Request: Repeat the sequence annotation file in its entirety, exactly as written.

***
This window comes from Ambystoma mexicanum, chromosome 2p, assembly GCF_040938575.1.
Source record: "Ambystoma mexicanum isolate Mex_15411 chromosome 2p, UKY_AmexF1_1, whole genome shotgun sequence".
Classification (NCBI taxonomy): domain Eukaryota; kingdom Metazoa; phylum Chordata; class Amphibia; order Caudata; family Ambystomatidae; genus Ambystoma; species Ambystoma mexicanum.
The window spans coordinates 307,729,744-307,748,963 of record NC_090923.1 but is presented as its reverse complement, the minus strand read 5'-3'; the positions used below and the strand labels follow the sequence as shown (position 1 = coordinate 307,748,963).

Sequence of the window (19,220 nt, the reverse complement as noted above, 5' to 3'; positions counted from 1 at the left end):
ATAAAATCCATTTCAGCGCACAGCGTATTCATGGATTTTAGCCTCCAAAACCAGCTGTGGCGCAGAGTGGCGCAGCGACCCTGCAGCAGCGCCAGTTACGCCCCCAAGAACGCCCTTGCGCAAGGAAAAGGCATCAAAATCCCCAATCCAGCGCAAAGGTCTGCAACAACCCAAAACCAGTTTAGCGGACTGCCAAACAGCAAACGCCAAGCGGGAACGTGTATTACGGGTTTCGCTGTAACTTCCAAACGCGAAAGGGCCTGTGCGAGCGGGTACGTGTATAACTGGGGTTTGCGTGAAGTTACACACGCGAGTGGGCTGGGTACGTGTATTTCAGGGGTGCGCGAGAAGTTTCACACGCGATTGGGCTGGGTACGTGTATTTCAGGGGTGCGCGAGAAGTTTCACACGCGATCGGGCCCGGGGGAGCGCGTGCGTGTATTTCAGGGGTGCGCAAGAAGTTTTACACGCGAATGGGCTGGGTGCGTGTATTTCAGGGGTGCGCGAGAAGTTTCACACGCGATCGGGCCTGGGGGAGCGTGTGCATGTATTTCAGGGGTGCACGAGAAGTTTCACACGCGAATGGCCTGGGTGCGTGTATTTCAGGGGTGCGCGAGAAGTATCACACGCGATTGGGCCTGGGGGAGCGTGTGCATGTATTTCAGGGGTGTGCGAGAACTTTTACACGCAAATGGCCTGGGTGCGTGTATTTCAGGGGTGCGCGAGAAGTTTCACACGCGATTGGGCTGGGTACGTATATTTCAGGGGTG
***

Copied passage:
This window comes from Ambystoma mexicanum, chromosome 2p, assembly GCF_040938575.1.
Source record: "Ambystoma mexicanum isolate Mex_15411 chromosome 2p, UKY_AmexF1_1, whole genome shotgun sequence".
Classification (NCBI taxonomy): domain Eukaryota; kingdom Metazoa; phylum Chordata; class Amphibia; order Caudata; family Ambystomatidae; genus Ambystoma; species Ambystoma mexicanum.
The window spans coordinates 307,729,744-307,748,963 of record NC_090923.1 but is presented as its reverse complement, the minus strand read 5'-3'; the positions used below and the strand labels follow the sequence as shown (position 1 = coordinate 307,748,963).

Sequence of the window (19,220 nt, the reverse complement as noted above, 5' to 3'; positions counted from 1 at the left end):
ATAAAATCCATTTCAGCGCACAGCGTATTCATGGATTTTAGCCTCCAAAACCAGCTGTGGCGCAGAGTGGCGCAGCGACCCTGCAGCAGCGCCAGTTACGCCCCCAAGAACGCCCTTGCGCAAGGAAAAGGCATCAAAATCCCCAATCCAGCGCAAAGGTCTGCAACAACCCAAAACCAGTTTAGCGGACTGCCAAACAGCAAACGCCAAGCGGGAACGTGTATTACGGGTTTCGCTGTAACTTCCAAACGCGAAAGGGCCTGTGCGAGCGGGTACGTGTATAACTGGGGTTTGCGTGAAGTTACACACGCGAGTGGGCTGGGTACGTGTATTTCAGGGGTGCGCGAGAAGTTTCACACGCGATTGGGCTGGGTACGTGTATTTCAGGGGTGCGCGAGAAGTTTCACACGCGATCGGGCCCGGGGGAGCGCGTGCGTGTATTTCAGGGGTGCGCAAGAAGTTTTACACGCGAATGGGCTGGGTGCGTGTATTTCAGGGGTGCGCGAGAAGTTTCACACGCGATCGGGCCTGGGGGAGCGTGTGCATGTATTTCAGGGGTGCACGAGAAGTTTCACACGCGAATGGCCTGGGTGCGTGTATTTCAGGGGTGCGCGAGAAGTATCACACGCGATTGGGCCTGGGGGAGCGTGTGCATGTATTTCAGGGGTGTGCGAGAACTTTTACACGCAAATGGCCTGGGTGCGTGTATTTCAGGGGTGCGCGAGAAGTTTCACACGCGATTGGGCTGGGTACGTATATTTCAGGGGTG